Thoughts on 'Red Nose Day'
A red nose has many connotations. It is of course a distinguishing feature of the clown and silliness but you also get one after crying a lot.
You are also likely to get one after catching a cold.
We are told of "sticking one's nose in where it doesn't belong". There is an ever-present danger in life of doing that, and depending where you live and who you are, it can have serious and adverse consequences.
Pinocchio had a problem with his nose which grew every time he told a lie if I remember correctly.
Old Falstaff's sidekick Bardolph took a lot of stick for his nose from Prince Hal. It has been said that, "Falstaff looked at Bardolph, but he did not see Bardolph. He saw souls burning in hell." "I never see thy face but I think upon hell-fire and Dives that lived in purple; for there he is in his robes, burning, burning."
George Cruikshank' s take on Falstaff and Bardolph. https://en.wikipedia.org/wiki/Bardolph_(Shakespeare_character)#/media/File:Bardolph_and_Falstaff.jpg
Sadly in Shakespeare, this Army Corporal came to a nasty but well-deserved end. He provided a rope long enough to hang himself - and was. According to one commentator, Bardolph (and presumably Falstaff) posed a threat to the welfare of the kingdom, "by virtue of High Treason and by corrupting the heir to the throne".
So we have the BBC's "Red Nose Day" which follows hard on the heels of an outrage in Westminster which has evoked a predictable and well-deserved pull on the nation's heart strings - both outrage and sympathy in equal measure. I predict that this will have a corresponding consequence on the generosity of giving, that might even be considered fortuitous for the many good causes that benefit. Its timing could not be more propitious either for a brand and initiative was somewhat jaded and tainted by less than complimentary revelations regarding the BBC.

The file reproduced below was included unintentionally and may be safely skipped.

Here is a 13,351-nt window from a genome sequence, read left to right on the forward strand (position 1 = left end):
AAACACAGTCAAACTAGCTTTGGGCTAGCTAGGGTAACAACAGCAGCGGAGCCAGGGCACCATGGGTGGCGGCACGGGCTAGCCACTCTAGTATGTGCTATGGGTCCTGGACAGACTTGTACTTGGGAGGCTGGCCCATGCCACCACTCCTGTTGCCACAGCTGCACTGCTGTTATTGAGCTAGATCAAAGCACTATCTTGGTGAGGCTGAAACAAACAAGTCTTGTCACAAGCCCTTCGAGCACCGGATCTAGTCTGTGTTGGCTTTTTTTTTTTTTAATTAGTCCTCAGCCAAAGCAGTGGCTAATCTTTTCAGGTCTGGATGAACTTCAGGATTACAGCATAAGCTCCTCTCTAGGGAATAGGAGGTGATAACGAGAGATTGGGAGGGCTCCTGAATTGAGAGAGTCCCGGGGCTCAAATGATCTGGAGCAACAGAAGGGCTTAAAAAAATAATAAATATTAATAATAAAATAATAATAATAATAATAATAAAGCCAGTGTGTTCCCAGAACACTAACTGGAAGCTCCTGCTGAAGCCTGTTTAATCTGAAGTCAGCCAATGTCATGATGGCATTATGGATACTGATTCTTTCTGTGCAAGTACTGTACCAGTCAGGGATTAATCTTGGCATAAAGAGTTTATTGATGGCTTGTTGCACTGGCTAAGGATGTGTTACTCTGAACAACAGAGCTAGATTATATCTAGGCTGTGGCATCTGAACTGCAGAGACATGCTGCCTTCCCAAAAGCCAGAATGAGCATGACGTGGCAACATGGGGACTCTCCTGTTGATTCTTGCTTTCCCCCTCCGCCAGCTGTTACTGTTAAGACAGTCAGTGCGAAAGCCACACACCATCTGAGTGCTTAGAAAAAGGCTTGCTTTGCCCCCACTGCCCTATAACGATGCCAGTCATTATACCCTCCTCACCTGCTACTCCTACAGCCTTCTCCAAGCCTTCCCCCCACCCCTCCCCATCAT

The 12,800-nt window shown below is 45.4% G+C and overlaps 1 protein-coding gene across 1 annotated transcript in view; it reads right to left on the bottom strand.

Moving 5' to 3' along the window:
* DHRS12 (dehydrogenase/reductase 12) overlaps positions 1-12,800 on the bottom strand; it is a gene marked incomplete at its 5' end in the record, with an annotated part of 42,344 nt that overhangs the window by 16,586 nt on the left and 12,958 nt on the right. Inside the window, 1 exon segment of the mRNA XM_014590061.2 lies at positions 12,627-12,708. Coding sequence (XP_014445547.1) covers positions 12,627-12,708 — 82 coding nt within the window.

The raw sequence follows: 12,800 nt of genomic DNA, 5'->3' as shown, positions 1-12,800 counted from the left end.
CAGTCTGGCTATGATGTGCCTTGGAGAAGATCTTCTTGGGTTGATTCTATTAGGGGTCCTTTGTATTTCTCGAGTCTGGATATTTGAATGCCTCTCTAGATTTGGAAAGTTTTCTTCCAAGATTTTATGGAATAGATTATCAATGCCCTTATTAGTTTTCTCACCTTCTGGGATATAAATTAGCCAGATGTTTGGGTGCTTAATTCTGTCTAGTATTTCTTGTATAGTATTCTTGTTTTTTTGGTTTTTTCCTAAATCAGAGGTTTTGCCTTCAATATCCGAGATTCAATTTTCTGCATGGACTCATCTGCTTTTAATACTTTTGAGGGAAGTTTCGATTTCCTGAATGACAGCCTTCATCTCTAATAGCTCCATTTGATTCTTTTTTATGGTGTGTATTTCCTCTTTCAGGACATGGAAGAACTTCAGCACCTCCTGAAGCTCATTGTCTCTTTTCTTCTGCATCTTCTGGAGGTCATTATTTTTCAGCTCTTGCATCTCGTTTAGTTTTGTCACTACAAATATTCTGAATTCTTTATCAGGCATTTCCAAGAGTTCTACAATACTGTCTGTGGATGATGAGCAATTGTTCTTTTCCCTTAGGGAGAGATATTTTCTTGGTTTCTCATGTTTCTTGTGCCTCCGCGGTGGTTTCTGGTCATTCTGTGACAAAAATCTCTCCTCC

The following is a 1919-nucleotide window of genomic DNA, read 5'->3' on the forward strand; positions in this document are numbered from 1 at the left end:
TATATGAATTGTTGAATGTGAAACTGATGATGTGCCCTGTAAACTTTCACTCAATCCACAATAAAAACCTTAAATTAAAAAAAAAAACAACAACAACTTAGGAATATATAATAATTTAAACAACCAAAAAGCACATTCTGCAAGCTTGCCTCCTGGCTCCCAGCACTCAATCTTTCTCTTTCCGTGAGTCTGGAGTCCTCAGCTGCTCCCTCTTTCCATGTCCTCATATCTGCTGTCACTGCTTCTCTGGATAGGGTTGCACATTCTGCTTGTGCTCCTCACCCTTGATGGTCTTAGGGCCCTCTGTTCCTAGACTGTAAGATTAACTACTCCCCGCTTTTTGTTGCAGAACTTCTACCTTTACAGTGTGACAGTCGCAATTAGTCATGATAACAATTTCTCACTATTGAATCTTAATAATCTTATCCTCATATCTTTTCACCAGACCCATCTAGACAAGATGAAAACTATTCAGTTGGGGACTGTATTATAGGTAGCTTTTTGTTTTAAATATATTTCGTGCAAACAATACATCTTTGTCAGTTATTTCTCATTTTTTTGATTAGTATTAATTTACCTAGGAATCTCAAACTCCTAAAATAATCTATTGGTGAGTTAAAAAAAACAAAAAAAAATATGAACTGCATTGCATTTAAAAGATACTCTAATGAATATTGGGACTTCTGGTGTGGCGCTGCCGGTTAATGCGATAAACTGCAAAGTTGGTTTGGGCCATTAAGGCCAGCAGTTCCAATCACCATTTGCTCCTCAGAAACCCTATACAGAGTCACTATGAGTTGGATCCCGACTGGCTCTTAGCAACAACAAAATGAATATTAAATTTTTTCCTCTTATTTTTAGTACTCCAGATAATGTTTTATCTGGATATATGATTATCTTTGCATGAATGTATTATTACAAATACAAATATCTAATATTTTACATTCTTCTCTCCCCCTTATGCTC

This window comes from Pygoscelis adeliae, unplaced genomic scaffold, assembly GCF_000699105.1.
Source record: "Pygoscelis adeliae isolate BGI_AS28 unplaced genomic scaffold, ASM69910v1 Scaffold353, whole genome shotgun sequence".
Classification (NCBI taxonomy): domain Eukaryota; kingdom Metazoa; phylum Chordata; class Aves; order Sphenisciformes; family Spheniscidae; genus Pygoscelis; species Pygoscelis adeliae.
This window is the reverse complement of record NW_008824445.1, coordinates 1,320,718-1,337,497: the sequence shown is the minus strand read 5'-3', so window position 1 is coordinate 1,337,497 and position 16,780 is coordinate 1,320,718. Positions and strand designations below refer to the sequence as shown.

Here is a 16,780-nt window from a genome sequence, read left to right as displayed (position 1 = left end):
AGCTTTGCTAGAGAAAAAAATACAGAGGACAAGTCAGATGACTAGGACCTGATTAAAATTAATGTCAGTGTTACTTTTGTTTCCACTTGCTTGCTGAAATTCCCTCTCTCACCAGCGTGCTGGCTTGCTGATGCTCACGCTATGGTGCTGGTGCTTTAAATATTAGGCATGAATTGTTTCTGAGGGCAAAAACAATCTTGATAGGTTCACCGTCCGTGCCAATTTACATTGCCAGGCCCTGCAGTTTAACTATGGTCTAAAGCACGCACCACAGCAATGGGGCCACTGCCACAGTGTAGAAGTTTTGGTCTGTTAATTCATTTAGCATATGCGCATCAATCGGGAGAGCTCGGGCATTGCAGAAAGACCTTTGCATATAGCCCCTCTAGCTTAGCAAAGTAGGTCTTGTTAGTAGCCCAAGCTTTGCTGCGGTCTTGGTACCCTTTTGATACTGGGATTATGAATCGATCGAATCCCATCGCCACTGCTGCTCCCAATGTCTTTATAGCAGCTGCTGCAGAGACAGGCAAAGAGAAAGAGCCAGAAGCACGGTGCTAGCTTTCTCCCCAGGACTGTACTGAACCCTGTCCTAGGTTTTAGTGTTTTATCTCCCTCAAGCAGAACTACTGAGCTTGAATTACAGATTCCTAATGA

Red Nose Day has a long history and requires much planning. In contrast the terrorist attack appears almost random and unplanned, which makes the timing even more coincidental despite the fact that it was one year to the day of the deeply suspicious Brussels bombings. It would be extraordinary if the ISIS planners actually supported the BBC event and its good causes wouldn't it?
However we cannot escape the conclusion that in this twentieth anniversary year of the tragic death of Princess Diana, it presaged a new era in public expression of grief that has become the insignia of these terrorist events also.
The darker, what perhaps we might call the Bardolph side, is that we can be sure this phenomenon was not missed by those that wish to influence and manipulate the public mind. We have witnessed such outpourings being actively facilitated and utilised by government for its own, not always beneficent purposes.
Mass expression of grief can, but not always does, misdirect attention away from the examination of actual events and underlying causes, particularly if they are sinister and not in line with official explanations. It is a danger that all free-thinking people should be aware of and guard against.
On behalf of the Queen: Harry lays a wreath at the Innocent Victims Memorial
Spiegel im Spiegel for Cello and Piano (Arvo Pärt)
Now as it is Red Nose Day, it would be impossible to leave the topic without an appropriate reference to the man with a cold who was disqualified from the walking race because his nose ran. Oh dear!